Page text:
I’ve been promising an update on the bizarre leg accident in Portugal, so, for those who find it hard to picture what happened, I’ve made a mock-up of my trapped leg, with a backdrop of the actual marina were the accident happened. The boat we got pushed onto is marked by a red arrow, as is the anchor that cut into my leg. The other pictures show the damage – if you’re squeamish, don’t look!
We were reversing our boat out of a tight spot in a busy marina in Lisbon when disaster struck. A strong current pushed Dawn Chorus sideways and, hoping to avert a crash, I sprang into action with a large fender. Unfortunately, I hadn’t realized how big the motor yacht was that we were about to get pushed onto, so when I took a large, round fender and tried to wedge it between the boats, it was pushed aside. The anchor at the front of the other boat hit me on the leg, knocking me over, but because I’d been standing just in front of the winch on our own boat, I got pinned between two metal objects with the full force of several tons of Dawn Chorus and a strong current pushing me onto the anchor. It began to cut into my leg. Thankfully, despite my piercing screams, or maybe because of them, Martin kept his wits about him and gave the boat a quick thrust in reverse to release me and then hauled me free. Good job for me it worked first time, because when he tried to help separate the boats afterwards, the throttle handle was broken and hanging limp and useless. A second attempt at freeing me would have been impossible. It took a team of helpers, including some of the crew of a huge Challenge boat nearby, to winch Dawn Chorus off the motorboat, meanwhile I was ferried off to hospital.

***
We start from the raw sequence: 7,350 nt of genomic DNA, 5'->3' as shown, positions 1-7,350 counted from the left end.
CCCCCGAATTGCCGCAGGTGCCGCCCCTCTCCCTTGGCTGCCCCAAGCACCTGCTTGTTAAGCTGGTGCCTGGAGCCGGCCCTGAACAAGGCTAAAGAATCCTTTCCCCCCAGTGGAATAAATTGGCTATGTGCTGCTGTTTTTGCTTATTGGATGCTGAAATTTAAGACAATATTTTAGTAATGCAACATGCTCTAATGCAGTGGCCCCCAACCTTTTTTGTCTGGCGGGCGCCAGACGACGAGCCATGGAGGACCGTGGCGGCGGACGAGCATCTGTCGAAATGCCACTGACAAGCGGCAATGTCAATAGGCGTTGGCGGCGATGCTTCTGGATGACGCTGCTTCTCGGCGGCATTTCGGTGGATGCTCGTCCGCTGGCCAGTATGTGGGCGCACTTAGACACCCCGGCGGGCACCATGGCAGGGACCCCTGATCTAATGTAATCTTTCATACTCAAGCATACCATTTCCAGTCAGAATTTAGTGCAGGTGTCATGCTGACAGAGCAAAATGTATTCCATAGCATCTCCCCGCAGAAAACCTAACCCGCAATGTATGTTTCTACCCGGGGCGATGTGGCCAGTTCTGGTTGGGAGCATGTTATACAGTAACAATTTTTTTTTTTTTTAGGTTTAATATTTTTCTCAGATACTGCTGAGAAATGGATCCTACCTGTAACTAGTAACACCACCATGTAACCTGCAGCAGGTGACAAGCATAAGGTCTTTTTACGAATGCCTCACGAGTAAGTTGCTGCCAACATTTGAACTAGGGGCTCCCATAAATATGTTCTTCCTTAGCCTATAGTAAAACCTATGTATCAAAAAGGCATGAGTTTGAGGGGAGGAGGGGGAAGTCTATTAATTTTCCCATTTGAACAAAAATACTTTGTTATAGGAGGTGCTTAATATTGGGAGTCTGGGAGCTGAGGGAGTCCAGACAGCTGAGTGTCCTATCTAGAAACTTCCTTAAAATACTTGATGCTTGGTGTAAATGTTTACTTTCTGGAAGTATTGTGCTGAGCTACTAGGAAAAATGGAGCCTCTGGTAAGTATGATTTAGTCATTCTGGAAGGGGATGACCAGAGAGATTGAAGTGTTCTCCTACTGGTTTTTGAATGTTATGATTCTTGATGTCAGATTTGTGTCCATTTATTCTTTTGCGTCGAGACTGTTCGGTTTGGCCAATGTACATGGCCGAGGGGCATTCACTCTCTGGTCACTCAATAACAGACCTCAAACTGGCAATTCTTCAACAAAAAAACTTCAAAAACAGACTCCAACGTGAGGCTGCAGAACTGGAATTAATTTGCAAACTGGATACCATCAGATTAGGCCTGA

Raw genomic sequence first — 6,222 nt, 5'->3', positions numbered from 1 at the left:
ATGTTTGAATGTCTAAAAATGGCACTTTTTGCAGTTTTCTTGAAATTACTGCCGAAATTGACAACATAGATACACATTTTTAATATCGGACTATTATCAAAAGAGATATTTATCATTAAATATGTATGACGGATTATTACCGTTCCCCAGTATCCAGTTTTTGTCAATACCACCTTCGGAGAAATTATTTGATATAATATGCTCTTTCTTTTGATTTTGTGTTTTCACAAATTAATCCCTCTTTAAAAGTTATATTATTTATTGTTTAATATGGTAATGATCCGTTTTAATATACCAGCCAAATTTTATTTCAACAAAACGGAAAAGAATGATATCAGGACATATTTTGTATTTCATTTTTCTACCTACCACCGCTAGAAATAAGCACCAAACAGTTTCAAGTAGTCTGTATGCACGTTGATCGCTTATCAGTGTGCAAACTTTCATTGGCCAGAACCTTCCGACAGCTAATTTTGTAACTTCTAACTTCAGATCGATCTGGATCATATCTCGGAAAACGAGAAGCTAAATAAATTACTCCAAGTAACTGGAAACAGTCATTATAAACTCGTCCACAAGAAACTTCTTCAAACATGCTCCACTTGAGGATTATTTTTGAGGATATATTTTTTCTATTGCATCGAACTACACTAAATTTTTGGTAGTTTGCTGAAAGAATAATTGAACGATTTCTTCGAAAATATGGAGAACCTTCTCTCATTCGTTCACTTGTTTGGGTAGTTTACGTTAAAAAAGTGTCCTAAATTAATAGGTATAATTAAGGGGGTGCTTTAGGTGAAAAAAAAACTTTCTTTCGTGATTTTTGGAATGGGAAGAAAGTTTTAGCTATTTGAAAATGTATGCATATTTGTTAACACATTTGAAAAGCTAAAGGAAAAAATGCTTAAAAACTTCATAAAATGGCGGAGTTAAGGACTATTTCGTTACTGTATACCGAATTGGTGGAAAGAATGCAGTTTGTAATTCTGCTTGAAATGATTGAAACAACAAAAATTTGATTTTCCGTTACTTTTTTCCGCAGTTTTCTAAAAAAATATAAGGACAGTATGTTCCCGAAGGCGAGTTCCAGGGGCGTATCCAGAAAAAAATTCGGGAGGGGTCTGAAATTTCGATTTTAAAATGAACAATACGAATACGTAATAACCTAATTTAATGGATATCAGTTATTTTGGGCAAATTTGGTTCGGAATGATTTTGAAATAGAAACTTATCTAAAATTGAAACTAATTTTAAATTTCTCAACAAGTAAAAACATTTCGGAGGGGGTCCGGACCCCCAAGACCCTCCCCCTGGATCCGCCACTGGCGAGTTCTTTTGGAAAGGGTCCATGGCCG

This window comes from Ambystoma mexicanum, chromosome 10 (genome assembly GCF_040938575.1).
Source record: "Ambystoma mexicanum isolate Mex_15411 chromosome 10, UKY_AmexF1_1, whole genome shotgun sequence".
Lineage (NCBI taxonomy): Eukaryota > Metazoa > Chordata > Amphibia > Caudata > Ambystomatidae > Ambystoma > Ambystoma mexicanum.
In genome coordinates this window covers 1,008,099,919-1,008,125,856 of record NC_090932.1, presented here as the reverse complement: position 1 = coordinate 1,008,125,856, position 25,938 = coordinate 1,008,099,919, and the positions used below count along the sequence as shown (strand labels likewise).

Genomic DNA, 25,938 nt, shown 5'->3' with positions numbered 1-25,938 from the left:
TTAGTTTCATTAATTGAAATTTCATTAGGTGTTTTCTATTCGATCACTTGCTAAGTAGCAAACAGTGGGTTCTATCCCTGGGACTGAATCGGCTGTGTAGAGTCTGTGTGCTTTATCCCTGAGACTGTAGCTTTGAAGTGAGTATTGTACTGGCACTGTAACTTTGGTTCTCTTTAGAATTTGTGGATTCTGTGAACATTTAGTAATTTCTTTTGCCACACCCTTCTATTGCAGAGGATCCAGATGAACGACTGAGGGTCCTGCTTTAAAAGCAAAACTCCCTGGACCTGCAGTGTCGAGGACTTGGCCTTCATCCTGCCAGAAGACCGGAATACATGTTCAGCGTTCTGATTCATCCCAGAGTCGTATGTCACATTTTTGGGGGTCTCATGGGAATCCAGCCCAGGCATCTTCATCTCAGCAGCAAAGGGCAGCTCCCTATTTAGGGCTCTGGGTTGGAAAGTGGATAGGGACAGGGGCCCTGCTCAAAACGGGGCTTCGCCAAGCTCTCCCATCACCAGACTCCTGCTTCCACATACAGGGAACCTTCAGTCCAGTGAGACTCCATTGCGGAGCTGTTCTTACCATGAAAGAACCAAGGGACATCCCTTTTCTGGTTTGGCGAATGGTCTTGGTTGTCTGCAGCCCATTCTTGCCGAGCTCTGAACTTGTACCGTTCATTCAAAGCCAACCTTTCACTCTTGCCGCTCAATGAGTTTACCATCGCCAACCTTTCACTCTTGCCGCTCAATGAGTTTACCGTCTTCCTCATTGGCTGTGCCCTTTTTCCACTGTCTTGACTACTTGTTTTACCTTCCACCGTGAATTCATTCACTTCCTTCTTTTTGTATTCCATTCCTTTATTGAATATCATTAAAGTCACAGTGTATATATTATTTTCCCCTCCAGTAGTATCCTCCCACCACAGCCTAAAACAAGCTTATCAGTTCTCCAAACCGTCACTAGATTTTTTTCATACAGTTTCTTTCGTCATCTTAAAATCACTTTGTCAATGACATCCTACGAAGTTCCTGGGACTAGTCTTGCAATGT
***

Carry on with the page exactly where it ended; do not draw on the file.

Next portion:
Because we were on a fairly tight timetable, and I was probably in shock, we ignored the advice of the hospital doctors who told me that in order to keep the swelling down I had to keep my leg elevated for a few weeks, and instead, sailed on another hundred miles to Lagos the very next day. I soon realized I’d have to rest if I was going to get better so I flew home for a few weeks and rejoined the trip in Las Palmas in the Canaries. My leg has gradually improved and although it is still a little misshapen, I’m very glad to have it!
Looking back over our trip, which took about a year in total, I realise I have accumulated a kaleidoscope of fond memories: the mesmerizing Atlantic crossing and the paper birds we made and launched into the sea to remember our lost ones; parking our boat among the giant cruise ships in lively St John’s in Antigua; the pristine beaches and powerful surf on secluded Barbuda; the carnival atmosphere of St Patrick’s Day in Monserrat; our first glimpse of the iconic buildings of New York city and then sailing under the towering Statue Of Liberty and mooring Dawn Chorus right in the Hudson River, a stone’s throw from Central Park. And what of Martin and I, and the strains and tensions of being together all the time in the confines of a boat? We live to fight another day!